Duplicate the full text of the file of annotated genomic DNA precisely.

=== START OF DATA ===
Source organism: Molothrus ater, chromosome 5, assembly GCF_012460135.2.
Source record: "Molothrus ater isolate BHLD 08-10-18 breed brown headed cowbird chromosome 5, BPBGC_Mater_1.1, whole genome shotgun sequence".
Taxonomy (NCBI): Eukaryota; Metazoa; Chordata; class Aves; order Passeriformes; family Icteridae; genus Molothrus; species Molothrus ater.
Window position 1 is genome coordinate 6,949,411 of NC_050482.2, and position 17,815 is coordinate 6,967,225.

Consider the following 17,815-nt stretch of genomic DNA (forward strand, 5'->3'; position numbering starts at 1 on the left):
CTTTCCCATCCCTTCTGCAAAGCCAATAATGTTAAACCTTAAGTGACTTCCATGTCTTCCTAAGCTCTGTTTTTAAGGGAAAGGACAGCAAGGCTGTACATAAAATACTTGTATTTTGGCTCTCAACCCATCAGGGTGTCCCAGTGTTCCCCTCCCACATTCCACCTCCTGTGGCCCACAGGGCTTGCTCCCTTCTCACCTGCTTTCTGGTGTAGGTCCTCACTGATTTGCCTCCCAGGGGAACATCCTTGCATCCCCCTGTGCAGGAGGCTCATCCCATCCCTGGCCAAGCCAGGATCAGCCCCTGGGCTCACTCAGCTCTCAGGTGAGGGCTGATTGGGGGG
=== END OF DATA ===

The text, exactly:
Source organism: Molothrus ater, chromosome 5, assembly GCF_012460135.2.
Source record: "Molothrus ater isolate BHLD 08-10-18 breed brown headed cowbird chromosome 5, BPBGC_Mater_1.1, whole genome shotgun sequence".
Taxonomy (NCBI): Eukaryota; Metazoa; Chordata; class Aves; order Passeriformes; family Icteridae; genus Molothrus; species Molothrus ater.
Window position 1 is genome coordinate 6,949,411 of NC_050482.2, and position 17,815 is coordinate 6,967,225.

Consider the following 17,815-nt stretch of genomic DNA (forward strand, 5'->3'; position numbering starts at 1 on the left):
CTTTCCCATCCCTTCTGCAAAGCCAATAATGTTAAACCTTAAGTGACTTCCATGTCTTCCTAAGCTCTGTTTTTAAGGGAAAGGACAGCAAGGCTGTACATAAAATACTTGTATTTTGGCTCTCAACCCATCAGGGTGTCCCAGTGTTCCCCTCCCACATTCCACCTCCTGTGGCCCACAGGGCTTGCTCCCTTCTCACCTGCTTTCTGGTGTAGGTCCTCACTGATTTGCCTCCCAGGGGAACATCCTTGCATCCCCCTGTGCAGGAGGCTCATCCCATCCCTGGCCAAGCCAGGATCAGCCCCTGGGCTCACTCAGCTCTCAGGTGAGGGCTGATTGGGGGG